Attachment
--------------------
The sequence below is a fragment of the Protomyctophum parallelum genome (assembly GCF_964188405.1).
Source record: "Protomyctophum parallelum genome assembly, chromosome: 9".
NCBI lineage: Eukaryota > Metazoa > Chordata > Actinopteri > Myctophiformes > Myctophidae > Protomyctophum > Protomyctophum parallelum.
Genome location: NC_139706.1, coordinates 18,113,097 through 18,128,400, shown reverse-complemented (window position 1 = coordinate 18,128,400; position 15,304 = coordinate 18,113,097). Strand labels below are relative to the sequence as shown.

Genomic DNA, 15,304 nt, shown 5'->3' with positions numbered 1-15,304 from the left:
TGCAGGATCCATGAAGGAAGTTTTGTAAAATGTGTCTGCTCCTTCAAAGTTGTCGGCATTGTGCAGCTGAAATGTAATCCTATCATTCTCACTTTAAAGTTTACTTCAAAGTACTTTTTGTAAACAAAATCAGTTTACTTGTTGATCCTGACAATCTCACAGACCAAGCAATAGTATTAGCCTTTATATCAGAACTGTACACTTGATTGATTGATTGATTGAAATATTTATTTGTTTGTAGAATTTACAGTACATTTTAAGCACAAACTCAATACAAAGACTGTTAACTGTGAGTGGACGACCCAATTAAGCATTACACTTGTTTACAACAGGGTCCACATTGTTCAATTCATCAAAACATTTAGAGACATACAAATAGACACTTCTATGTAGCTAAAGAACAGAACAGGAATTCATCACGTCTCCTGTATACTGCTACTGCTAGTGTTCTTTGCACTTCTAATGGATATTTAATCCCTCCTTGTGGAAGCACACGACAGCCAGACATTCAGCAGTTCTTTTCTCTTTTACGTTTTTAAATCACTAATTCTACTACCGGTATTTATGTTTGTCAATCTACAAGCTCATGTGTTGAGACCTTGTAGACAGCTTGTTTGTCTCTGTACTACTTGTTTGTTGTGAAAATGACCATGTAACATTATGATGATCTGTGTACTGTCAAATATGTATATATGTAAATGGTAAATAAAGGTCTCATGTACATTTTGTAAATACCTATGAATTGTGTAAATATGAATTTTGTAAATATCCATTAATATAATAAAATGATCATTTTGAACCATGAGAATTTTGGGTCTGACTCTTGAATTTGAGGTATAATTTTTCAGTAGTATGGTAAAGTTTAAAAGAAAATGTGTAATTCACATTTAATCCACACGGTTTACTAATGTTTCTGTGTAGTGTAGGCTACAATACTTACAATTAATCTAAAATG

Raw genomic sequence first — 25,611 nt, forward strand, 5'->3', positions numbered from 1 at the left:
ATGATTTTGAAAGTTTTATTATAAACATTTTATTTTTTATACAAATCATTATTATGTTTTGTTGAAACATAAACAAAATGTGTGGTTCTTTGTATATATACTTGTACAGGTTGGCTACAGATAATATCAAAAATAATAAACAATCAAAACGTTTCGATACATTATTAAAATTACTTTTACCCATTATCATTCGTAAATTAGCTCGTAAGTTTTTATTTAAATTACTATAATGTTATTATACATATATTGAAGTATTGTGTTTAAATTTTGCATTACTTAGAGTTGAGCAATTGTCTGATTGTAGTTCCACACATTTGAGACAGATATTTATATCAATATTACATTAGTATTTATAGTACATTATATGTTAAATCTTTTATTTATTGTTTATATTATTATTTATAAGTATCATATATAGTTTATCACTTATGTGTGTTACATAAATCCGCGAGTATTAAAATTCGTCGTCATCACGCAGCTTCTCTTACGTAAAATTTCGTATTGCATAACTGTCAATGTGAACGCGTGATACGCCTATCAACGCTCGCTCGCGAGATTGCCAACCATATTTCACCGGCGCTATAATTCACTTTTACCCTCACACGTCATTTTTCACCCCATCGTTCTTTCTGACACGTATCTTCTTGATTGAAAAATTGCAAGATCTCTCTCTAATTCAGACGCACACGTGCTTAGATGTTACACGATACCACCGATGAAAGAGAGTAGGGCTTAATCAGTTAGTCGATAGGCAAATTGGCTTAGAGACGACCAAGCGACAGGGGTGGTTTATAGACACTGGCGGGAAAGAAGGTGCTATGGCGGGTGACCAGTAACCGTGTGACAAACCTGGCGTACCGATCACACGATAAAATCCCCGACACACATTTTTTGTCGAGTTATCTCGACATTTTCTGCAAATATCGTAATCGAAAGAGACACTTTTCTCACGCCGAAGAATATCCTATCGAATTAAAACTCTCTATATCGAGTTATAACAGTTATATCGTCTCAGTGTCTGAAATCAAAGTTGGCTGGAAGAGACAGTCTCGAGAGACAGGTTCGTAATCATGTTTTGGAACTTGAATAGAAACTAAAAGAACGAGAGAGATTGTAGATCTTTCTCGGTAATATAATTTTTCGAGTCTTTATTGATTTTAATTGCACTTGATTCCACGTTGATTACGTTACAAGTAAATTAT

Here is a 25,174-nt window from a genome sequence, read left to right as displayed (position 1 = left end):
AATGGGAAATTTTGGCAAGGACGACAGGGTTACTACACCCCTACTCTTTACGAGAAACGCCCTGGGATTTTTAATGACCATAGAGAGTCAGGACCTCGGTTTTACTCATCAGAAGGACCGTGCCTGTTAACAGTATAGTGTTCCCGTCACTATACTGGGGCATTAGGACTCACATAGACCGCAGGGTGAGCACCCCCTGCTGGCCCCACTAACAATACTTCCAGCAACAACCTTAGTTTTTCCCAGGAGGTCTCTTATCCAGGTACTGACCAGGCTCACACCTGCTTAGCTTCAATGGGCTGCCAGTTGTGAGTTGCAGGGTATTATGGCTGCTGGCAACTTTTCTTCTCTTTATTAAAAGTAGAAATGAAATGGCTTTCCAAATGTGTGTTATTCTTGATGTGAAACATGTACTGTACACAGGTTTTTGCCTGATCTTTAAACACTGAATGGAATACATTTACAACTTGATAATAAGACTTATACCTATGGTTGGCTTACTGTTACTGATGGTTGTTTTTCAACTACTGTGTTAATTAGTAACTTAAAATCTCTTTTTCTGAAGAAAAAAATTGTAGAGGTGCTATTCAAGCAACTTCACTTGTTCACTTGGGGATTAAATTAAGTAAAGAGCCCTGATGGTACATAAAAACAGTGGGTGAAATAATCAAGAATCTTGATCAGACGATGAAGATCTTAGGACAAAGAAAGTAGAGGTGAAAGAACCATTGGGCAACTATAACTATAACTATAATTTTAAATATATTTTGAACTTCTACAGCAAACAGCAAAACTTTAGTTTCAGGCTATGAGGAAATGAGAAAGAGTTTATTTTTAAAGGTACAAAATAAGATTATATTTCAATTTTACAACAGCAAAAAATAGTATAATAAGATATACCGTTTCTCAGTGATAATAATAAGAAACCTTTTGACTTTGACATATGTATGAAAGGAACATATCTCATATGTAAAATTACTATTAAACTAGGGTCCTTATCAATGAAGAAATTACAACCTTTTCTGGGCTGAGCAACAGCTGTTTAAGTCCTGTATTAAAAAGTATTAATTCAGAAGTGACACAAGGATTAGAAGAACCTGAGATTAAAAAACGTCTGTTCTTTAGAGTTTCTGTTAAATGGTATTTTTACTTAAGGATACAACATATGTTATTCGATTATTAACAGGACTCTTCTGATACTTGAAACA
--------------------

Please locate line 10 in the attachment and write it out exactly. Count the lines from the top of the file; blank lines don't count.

AATGGGAAATTTTGGCAAGGACGACAGGGTTACTACACCCCTACTCTTTACGAGAAACGCCCTGGGATTTTTAATGACCATAGAGAGTCAGGACCTCGGTTTTACTCATCAGAAGGACCGTGCCTGTTAACAGTATAGTGTTCCCGTCACTATACTGGGGCATTAGGACTCACATAGACCGCAGGGTGAGCACCCCCTGCTGGCCCCACTAACAATACTTCCAGCAACAACCTTAGTTTTTCCCAGGAGGTCTCTTATCCAGGTACTGACCAGGCTCACACCTGCTTAGCTTCAATGGGCTGCCAGTTGTGAGTTGCAGGGTATTATGGCTGCTGGCAACTTTTCTTCTCTTTATTAAAAGTAGAAATGAAATGGCTTTCCAAATGTGTGTTATTCTTGATGTGAAACATGTACTGTACACAGGTTTTTGCCTGATCTTTAAACACTGAATGGAATACATTTACAACTTGATAATAAGACTTATACCTATGGTTGGCTTACTGTTACTGATGGTTGTTTTTCAACTACTGTGTTAATTAGTAACTTAAAATCTCTTTTTCTGAAGAAAAAAATTGTAGAGGTGCTATTCAAGCAACTTCACTTGTTCACTTGGGGATTAAATTAAGTAAAGAGCCCTGATGGTACATAAAAACAGTGGGTGAAATAATCAAGAATCTTGATCAGACGATGAAGATCTTAGGACAAAGAAAGTAGAGGTGAAAGAACCATTGGGCAACTATAACTATAACTATAATTTTAAATATATTTTGAACTTCTACAGCAAACAGCAAAACTTTAGTTTCAGGCTATGAGGAAATGAGAAAGAGTTTATTTTTAAAGGTACAAAATAAGATTATATTTCAATTTTACAACAGCAAAAAATAGTATAATAAGATATACCGTTTCTCAGTGATAATAATAAGAAACCTTTTGACTTTGACATATGTATGAAAGGAACATATCTCATATGTAAAATTACTATTAAACTAGGGTCCTTATCAATGAAGAAATTACAACCTTTTCTGGGCTGAGCAACAGCTGTTTAAGTCCTGTATTAAAAAGTATTAATTCAGAAGTGACACAAGGATTAGAAGAACCTGAGATTAAAAAACGTCTGTTCTTTAGAGTTTCTGTTAAATGGTATTTTTACTTAAGGATACAACATATGTTATTCGATTATTAACAGGACTCTTCTGATACTTGAAACA